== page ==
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Artist Statement 

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The objects are frozen in a persistent state of flux; splattered pigment evolves over time. The fluidity of the cascading plaster is halted causing a brittle, crumbly, tenuous state which, if shattered, would require reconditioning into a fractured object. Gushing from the cast tube, extruding over the readymade moulds, the plaster was bent, twisted, and forced into unique shapes by my own bodily movements. Once removed from the moulds, they created delicate, fragile forms. These structures became more elaborate layering and uniting to establish oversized painterly objects.

Throughout all my investigations from Exploding Process to Vertical Disinteragation I thought about how far I could push the material and process by making bigger painterly objects, enquiring how I could add colour, while using my own home-made piping tools, letting the material lead me. My move to abandoning the material paint gave me a greater field in which to continue my investigations. Although I have left paint itself behind, I have not left the process of painting. It took a while to get the consistency of the plaster to water ratio right, especially when pushing the plaster to even bigger sizes. The plaster was too thin to hold the shape of the nozzle, which you can see in the week 10 exhibition Little Mistakes. 


I have intertwined Rachel Harris’ use of plinths, how they are part of the work as they are not only there to hold the work, but they become part of it.  I tried to view my work through Neal Rock’s lens as he recognises himself as a painter, but he contradicts that by using silicon as a form of paint. I took ideas from Christina Mackie's Tate Britain exhibition because of her use of colour development similar to Anton Alvarez's process of pushing wet clay through a hydroelectric machine and the way he mimics the colours in his work to match the plinths. I considered looking at the viewers’ perspective through Nina Canell and Marcel Duchamp where the viewer can see the states changing before them or the confinements the viewer is restricted by to see the work.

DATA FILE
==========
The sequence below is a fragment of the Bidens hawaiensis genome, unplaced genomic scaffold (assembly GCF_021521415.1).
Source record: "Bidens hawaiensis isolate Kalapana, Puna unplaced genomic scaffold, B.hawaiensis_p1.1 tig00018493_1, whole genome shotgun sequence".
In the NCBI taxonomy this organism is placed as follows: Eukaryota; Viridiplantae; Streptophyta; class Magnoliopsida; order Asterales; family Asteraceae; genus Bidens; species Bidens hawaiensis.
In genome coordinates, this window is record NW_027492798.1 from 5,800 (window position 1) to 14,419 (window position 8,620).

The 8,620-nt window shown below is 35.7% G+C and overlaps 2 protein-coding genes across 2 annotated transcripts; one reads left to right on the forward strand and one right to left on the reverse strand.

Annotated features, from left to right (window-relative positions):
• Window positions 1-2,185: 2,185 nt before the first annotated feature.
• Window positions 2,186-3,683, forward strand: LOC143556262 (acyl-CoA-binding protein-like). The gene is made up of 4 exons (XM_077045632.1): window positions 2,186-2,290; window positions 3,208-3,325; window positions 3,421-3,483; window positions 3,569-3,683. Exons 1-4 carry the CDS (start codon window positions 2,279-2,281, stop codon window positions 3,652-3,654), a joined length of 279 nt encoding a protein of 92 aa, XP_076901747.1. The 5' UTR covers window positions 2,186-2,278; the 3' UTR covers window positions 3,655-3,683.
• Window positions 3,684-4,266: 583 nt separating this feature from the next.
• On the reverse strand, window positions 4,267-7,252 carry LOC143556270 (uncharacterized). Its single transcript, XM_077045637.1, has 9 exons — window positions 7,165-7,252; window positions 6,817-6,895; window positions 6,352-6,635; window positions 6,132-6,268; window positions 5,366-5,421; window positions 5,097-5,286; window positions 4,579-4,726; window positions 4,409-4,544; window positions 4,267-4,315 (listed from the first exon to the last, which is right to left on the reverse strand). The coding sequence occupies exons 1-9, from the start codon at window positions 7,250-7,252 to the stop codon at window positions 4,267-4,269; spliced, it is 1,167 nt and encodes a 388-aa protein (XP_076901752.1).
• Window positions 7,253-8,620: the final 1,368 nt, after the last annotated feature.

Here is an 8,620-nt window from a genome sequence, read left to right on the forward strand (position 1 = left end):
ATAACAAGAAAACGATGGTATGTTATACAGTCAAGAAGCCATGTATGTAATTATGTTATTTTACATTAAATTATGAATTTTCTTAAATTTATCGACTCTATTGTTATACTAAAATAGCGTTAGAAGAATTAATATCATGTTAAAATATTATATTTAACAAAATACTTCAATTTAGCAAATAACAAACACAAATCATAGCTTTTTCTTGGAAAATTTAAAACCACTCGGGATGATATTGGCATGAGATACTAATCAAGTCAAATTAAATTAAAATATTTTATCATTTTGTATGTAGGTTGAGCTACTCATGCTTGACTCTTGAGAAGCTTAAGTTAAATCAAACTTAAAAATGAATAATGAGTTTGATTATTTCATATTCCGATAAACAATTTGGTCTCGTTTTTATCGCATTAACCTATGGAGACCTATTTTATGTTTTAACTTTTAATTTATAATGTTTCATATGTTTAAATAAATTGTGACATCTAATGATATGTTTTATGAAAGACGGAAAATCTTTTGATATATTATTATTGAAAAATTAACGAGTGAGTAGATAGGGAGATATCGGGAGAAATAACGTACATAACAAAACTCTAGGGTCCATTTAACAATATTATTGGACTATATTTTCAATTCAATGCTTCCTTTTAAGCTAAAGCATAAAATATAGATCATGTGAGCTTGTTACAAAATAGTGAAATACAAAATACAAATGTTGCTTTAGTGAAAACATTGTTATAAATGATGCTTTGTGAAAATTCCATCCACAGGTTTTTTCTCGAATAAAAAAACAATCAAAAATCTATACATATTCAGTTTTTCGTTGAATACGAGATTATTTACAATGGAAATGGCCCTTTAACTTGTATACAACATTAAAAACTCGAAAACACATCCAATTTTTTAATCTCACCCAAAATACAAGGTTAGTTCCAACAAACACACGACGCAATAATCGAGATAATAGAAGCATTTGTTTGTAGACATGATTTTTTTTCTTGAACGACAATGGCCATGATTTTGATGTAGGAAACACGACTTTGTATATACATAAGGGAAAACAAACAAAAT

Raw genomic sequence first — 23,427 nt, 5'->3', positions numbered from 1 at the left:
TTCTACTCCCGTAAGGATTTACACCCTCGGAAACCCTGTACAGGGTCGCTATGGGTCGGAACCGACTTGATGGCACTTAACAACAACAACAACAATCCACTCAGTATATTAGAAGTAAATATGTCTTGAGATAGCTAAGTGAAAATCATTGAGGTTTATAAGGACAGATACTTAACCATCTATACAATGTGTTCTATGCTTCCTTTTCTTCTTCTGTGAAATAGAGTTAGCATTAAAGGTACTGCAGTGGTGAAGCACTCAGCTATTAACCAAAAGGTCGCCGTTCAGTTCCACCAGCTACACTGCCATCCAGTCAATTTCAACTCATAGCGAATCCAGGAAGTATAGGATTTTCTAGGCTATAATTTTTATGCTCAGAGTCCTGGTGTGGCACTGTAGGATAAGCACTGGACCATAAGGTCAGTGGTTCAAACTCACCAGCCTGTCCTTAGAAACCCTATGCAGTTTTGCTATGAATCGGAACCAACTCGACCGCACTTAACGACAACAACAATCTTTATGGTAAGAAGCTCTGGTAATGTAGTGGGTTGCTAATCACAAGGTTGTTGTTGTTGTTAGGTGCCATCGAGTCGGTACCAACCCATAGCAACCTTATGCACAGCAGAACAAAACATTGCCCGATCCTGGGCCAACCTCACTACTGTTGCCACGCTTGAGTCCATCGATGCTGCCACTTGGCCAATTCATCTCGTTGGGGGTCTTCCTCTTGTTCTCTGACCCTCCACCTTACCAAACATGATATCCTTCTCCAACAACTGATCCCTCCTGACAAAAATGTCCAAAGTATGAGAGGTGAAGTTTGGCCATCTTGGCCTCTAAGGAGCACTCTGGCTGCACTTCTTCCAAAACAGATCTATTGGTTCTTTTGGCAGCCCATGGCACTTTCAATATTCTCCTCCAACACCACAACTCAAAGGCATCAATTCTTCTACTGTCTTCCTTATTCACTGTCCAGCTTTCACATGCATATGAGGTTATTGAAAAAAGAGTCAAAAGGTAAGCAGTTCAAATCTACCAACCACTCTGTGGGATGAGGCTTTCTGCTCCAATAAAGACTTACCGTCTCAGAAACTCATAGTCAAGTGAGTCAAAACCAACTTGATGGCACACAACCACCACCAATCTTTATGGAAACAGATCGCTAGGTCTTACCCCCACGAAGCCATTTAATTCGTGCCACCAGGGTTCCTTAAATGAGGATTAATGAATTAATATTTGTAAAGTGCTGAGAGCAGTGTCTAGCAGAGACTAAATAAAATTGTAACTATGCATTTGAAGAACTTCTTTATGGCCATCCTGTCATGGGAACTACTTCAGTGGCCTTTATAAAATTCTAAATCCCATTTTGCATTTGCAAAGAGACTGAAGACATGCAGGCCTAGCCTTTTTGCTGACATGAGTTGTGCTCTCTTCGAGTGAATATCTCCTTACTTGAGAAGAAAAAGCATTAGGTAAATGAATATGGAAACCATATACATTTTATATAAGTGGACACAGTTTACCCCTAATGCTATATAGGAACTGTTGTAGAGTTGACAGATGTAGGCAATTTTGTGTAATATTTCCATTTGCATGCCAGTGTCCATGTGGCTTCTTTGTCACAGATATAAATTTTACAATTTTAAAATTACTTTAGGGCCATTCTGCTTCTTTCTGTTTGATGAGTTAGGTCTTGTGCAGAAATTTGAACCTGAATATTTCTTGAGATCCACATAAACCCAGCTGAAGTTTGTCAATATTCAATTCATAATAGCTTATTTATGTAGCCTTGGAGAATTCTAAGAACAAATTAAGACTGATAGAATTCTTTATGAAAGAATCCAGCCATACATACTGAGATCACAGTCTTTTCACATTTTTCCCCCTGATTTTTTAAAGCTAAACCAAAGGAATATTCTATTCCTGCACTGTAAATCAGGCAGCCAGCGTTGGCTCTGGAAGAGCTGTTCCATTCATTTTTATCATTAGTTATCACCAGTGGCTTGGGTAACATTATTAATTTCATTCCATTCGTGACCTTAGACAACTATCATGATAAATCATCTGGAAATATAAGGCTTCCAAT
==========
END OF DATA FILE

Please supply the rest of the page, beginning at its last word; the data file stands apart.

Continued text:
Through further contextual research, I can ground my art practice under different terms, one of which is ‘Expanded Painting’, a term which Mark Titmarsh used to describe painting that has expanded from another way of naming a multi-modal practice.[1] This is the term that my studio practice concerned itself with when experimenting with piping relief oil paint on to bed sheets and MDF. This process developed further into the piped oil painting becoming an object itself being used as ready-mades onto what it is now a growing process utilising plaster. 


In changing my process, I questioned whether ‘Expanded Painting’ was the correct term for my studio practice to be defined under and moved on to researching ‘the Post-medium condition’. Rosalind Krauss created this term where no studio discipline can be differentiated from any other. Krauss states ‘If one is questioning the nature of painting, one cannot be questioning the nature of art. That’s because the word art is general, and the word painting is specific’[2] The medium can act as a support for the artist in the way the canvas and stretcher supported the image in traditional painting. 

I’ve brought these two terms together, creating my own practice where I do not come under either of them; I do not need to. Now I incorporate questioning how I can install the works, the biggest question being what I display them on and how much of it I want to be part of the work. These queries will forever be interchanging.

[1] Titmarsh, Mark. 2019. Expanded Painting: ontological aesthetics and the essence of colour. London: Bloomsbury Academic. 12.

[2] Krauss, Rosalind. 2000. "A voyage on the North Sea”: art in the age of the post-medium condition. London: Thames & Hudson. 10

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Graw, Isabelle, and Ewa Lajer-Burcharth. 2016. Painting Beyond Itself: The Medium in the Post-medium Condition. Berlin: Sternberg Press.

Krauss, Rosalind. 2000. "A voyage on the North Sea”: art in the age of the post-medium condition. London: Thames & Hudson.

Krauss, Rosalind. 1979. “Sculpture in the Expanded Field.” October (MIT Press) 8: 30-44.

Krauss, Rosalind. 2013. Perpetual inventory. Cambridge, Massachusetts : MIT Press.

Titmarsh, Mark. 2019. Expanded Painting: ontological aesthetics and the essence of colour. London: Bloomsbury Academic.

Titmarsh, Mark. 2006. “Shapes if Inhabitation: Painting in the Expanded field.” Art Monthly: Australia 27 - 32.

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